A shortage of school bus drivers in the Bangor area and elsewhere has made it difficult for schools to juggle the everyday tasks of driving children home with student-athletes’ needs to get to their competitions.
The shortage of bus drivers is another facet of the national and statewide labor shortage that is plaguing almost every job sector, from substitute teachers to burger flippers.
An incentive program that launched this summer in the Hampden area to recruit new drivers had attracted only two applicants by the end of August, said Dustin Ireland, manager of Cyr Bus Lines’ Hampden division, which provides transit for Regional School Unit 22.
The bus company was offering $300 bonuses to new drivers who underwent training for their commercial driver’s license, while those who already had the license would receive $650 after they had been on the job for at least three months, Ireland said.
That hiring program has stopped since school started, though the company may start recruiting again in January, Ireland said.
RSU 22 has struggled to find substitutes when its bus drivers go on leave or have to quarantine due to COVID-19 exposure, Superintendent Regan Nickels said. The district serves Hampden, Winterport, Newburgh and Frankfort.
“We do sometimes have to combine routes, because we don’t have the drivers to take each and every bus route home,” Nickels said.
The biggest pressure point is sporting events, because student-athletes typically leave for their competitions around the same time as school dismissals, when drivers are most needed, Ireland said.
“I end up having to double up buses occasionally here,” he said.
He estimated that he had about 23 to 25 drivers to cover RSU 22, but another three or four were needed to have a full stable of drivers who could cover absences.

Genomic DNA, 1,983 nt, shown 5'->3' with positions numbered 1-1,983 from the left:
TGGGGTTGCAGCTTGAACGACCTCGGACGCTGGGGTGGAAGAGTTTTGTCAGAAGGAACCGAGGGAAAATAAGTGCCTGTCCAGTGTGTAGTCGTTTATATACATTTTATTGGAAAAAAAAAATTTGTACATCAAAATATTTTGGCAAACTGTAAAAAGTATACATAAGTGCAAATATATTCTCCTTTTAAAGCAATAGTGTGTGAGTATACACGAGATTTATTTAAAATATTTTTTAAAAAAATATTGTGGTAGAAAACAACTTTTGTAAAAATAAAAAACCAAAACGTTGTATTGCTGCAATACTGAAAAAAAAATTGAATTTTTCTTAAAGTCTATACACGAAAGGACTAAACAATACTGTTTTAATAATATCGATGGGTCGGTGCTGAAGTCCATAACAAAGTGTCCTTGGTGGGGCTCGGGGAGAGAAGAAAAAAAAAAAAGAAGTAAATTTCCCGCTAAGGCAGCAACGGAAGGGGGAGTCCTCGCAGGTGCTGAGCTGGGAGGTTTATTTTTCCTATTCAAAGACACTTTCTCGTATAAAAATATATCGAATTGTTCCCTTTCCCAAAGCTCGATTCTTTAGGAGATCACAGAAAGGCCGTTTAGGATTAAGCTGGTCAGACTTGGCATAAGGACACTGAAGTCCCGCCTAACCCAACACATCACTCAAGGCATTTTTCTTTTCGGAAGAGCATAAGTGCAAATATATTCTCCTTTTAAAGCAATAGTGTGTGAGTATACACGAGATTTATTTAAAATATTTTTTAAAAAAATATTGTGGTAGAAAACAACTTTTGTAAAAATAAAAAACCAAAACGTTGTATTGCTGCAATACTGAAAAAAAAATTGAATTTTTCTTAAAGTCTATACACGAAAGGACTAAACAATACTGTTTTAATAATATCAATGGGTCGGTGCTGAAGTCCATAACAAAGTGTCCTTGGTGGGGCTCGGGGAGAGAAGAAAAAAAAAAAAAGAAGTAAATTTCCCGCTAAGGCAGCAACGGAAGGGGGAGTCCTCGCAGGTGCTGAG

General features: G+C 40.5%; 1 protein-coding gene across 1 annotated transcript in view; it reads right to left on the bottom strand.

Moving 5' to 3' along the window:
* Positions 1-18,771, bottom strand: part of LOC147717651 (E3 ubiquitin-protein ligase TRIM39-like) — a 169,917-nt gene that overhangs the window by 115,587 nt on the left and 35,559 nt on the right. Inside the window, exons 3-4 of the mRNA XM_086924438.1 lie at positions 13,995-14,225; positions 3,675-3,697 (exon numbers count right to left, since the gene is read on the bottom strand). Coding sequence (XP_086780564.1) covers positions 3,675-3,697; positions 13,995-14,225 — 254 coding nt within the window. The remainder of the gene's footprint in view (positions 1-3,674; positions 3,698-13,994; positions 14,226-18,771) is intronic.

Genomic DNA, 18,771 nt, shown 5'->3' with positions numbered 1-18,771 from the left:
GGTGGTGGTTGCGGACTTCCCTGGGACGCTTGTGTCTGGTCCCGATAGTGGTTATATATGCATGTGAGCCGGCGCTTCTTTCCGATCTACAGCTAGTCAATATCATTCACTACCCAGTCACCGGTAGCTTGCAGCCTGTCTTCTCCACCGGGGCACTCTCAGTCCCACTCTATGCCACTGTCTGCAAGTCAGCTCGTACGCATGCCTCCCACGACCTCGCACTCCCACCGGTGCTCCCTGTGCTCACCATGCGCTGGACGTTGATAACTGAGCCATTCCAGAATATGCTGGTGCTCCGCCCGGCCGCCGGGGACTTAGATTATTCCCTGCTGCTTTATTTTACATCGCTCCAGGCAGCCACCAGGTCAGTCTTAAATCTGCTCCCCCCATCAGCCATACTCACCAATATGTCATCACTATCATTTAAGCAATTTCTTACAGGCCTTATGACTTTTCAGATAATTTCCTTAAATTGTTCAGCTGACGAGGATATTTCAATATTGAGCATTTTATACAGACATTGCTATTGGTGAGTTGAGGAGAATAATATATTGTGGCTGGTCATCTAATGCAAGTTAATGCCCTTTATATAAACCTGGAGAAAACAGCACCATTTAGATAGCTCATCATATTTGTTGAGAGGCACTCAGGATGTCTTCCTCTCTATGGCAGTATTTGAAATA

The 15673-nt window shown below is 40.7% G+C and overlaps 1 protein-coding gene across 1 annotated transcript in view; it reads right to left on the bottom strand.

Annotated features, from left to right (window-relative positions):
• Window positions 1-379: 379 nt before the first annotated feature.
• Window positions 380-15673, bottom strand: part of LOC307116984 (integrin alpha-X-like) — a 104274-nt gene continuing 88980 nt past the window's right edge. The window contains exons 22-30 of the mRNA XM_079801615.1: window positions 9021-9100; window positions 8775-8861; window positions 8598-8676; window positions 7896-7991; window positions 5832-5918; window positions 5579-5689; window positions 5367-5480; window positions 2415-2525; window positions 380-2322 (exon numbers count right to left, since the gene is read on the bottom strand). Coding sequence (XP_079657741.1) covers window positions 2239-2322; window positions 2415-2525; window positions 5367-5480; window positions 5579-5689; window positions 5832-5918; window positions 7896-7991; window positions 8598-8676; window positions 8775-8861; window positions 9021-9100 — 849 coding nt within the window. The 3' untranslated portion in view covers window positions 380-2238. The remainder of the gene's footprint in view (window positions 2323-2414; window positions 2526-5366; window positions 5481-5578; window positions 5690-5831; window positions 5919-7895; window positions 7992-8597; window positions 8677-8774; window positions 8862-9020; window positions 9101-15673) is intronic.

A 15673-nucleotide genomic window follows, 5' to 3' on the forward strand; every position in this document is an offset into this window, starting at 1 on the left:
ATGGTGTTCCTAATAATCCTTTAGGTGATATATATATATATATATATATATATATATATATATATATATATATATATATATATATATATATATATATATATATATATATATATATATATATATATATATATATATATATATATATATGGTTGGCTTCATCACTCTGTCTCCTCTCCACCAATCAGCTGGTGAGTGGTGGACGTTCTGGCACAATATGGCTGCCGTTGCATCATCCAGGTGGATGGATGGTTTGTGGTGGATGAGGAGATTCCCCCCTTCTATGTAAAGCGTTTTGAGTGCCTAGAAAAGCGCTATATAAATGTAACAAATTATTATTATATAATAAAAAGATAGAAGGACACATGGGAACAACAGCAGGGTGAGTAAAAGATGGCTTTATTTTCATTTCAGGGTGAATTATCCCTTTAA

It takes a “determined person” to drive a school bus, and people he’s spoken to have expressed anxiety about driving such a large vehicle and having to shuttle more than 40 kids at once, Ireland said.
Vehicle monitors, who manage student behavior and make sure kids are following the rules so drivers can focus on the road, are also in short supply, Nickels said.
“We’re not getting the number of takers for these positions that we would like to see,” she said.
The ideal driver is someone on the older side, who’s retired and can use extra income, or someone whose kids are already in the school system, Ireland said.
His drivers are generally in their late 50s or early 60s. That presents the possibility of shortages a few years down the road when those people retire.
“I don’t really have an influx of new people to replace them,” Ireland said.
RSU 22 has advertised for new people in its district newsletter, often running profiles on drivers and highlighting how rewarding a career it can be to drive a bus, Nickels said.
“Drivers are the first people to welcome kids into school in the morning, and they’re the last ones to say goodbye to them at night,” she said. “They develop very strong relationships with kids.”